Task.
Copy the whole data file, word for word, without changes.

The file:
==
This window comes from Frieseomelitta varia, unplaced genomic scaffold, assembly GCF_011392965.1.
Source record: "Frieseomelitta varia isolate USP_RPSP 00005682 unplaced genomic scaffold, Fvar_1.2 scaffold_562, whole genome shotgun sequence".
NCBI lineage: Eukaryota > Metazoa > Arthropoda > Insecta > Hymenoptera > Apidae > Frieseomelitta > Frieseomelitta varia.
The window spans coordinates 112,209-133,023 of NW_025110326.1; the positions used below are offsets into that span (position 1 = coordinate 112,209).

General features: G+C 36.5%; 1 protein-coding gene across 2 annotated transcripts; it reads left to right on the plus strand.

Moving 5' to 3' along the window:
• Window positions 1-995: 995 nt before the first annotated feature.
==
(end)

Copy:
This window comes from Frieseomelitta varia, unplaced genomic scaffold, assembly GCF_011392965.1.
Source record: "Frieseomelitta varia isolate USP_RPSP 00005682 unplaced genomic scaffold, Fvar_1.2 scaffold_562, whole genome shotgun sequence".
NCBI lineage: Eukaryota > Metazoa > Arthropoda > Insecta > Hymenoptera > Apidae > Frieseomelitta > Frieseomelitta varia.
The window spans coordinates 112,209-133,023 of NW_025110326.1; the positions used below are offsets into that span (position 1 = coordinate 112,209).

General features: G+C 36.5%; 1 protein-coding gene across 2 annotated transcripts; it reads left to right on the plus strand.

Moving 5' to 3' along the window:
• Window positions 1-995: 995 nt before the first annotated feature.